British Prime Minister Boris Johnson has played down the prospects of a breakthrough in Brexit negotiations to avoid a hard British exit from the EU, recently urging Britons not to “get their hopes up too soon” and clashing with European Council President Donald Tusk about which one of them might go down in history as “Mr. No-Deal Brexit” if negotiations fall through.
But it’s not all doom and gloom. Last fall, the Russian Embassy in London predicted that the UK’s divorce from the European Union may actually be a starting point for the UK toward “building new, more beneficial economic relations with the outside world, including Russia.”
Doubling Trade: A Real Possibility
Indeed, despite recent tensions between Moscow and the London on issues ranging from Ukraine and Syria to NATO troops along Russia’s borders, to last year’s poisoning of a former GRU officer in south England, bilateral trade relations between the two countries have actually been growing, with trade turnover rising nearly 8 percent in 2018 and reaching the equivalent of about $13.7 billion, according to Russian Embassy figures.
Furthermore, according to Russian Trade Delegation in the UK estimates, trade can easily reach pre-2014 Ukraine crisis levels and top the $26 billion mark by 2024, given the expected downturn in the UK’s trade with the EU after Brexit and the cross compatibility of what the two countries have to offer one another commercially. Last year, Russia became the UK’s 11th largest trading partner overall outside the EU, while imports from Russia ranked 8th outside the EU and 16th overall. Between January and November of 2018, Russia ranked first in terms of total growth in trade among the UK’s top 20 trade partners.
Steve Keen, a London-based economist, honourary University College London professor, and author of the popular book ‘Debunking Economics’, said there are several areas of potential cooperation Russia and the UK may be looking to take advantage of post-Brexit.
“The UK will be looking for trade partners for its exports that might suffer from Brexit, and the main area of interest to them [as far as Russia is concerned] will probably be pharmaceuticals,” Keen said.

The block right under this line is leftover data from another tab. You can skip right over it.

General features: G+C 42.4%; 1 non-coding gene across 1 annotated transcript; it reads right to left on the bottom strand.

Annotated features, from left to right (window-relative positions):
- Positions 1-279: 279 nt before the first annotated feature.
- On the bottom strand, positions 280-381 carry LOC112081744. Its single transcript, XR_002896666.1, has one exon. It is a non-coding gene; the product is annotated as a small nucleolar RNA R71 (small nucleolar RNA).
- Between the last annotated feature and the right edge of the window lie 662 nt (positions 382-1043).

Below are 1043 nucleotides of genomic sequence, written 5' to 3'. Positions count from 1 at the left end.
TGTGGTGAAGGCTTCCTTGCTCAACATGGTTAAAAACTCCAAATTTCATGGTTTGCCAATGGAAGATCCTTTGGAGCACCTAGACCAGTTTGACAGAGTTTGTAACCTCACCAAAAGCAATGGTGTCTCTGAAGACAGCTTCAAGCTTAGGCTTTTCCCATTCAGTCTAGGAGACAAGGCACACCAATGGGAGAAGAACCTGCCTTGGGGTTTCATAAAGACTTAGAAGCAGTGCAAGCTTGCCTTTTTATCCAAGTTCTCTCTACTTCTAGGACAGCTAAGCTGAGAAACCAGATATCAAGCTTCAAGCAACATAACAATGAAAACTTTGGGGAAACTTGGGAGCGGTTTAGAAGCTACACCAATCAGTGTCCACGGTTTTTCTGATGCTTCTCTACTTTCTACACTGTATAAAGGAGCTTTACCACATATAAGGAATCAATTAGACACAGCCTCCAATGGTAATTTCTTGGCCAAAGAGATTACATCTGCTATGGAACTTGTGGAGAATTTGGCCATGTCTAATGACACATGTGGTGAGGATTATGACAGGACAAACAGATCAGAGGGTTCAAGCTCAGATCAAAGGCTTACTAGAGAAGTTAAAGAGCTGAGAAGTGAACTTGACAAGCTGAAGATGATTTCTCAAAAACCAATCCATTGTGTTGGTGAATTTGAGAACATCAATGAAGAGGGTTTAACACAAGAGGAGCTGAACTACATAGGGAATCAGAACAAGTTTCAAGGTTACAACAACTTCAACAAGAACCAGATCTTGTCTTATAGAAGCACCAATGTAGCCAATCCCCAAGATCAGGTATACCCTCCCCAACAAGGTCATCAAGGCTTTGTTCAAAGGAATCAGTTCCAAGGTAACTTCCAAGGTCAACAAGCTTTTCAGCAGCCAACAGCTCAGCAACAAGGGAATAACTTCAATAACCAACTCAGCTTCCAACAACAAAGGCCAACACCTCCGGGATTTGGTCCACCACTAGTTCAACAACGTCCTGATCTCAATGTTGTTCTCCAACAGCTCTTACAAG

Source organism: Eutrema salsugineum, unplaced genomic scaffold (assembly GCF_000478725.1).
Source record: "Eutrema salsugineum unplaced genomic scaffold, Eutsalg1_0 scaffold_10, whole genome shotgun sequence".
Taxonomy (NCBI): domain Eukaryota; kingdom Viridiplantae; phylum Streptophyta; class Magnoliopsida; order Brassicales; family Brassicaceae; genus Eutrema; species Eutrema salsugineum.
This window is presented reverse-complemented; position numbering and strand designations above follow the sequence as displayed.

Meanwhile, in its search for suppliers which can replace at part of its current basket of imports from Europe, the UK may also turn to Russia for other goods, such as some food products, as well as steel, Keen added.
The “easiest” way for the UK to try to make up for losses from Brexit will be tourism, according to the economist, “especially if the pound declines in value, as it almost certainly will.” Therefore, in the immediate post-Brexit period, Keen suggested that it’s likely that the UK will ease its visa regime with Russia and other countries in a bid to attract some much-needed tourist cash.
As far as investments are concerned, the UK is already one of the top ten largest foreign investors in Russia, with accumulated assets standing at over $23.8 billion, while Russian companies have about $11 billion parked in the British economy. The Russian Trade Delegation also estimates that there are well over 600 British companies, big and small, operating in Russia, while about 100 Russian firms do business in the UK, with potential for further growth.
For example, BP, Unilever, AstraZeneca, and other major UK companies maintain a highly visible presence on the Russian market, while over 60 Russian firms, from Gazprom and Sberbank to Norilsk Nickel and PhosAgro, are listed on the London Stock Exchange.
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4 September, Moscow
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Russia’s Exports: Not Just Oil and Gas
Of total Russian exports to the UK worth $9.7 billion in 2018, some $2.2 billion, or about 22 percent, were from non-energy and natural resources categories, the Russian Export Center, a Russian government-supported export support organisation, has calculated.
And Russia is looking to take account of the needs of Western countries, including the UK, for non-hydrocarbons, non-raw materials exports such as vehicles, machine tools, high quality food items, etc., with a broad assortment of Russian industrial, agricultural, construction-related and other products featured in the Export Centre’s ‘Made in Russia’ programme, aimed at improving the recognition of Russian brands and products in foreign markets.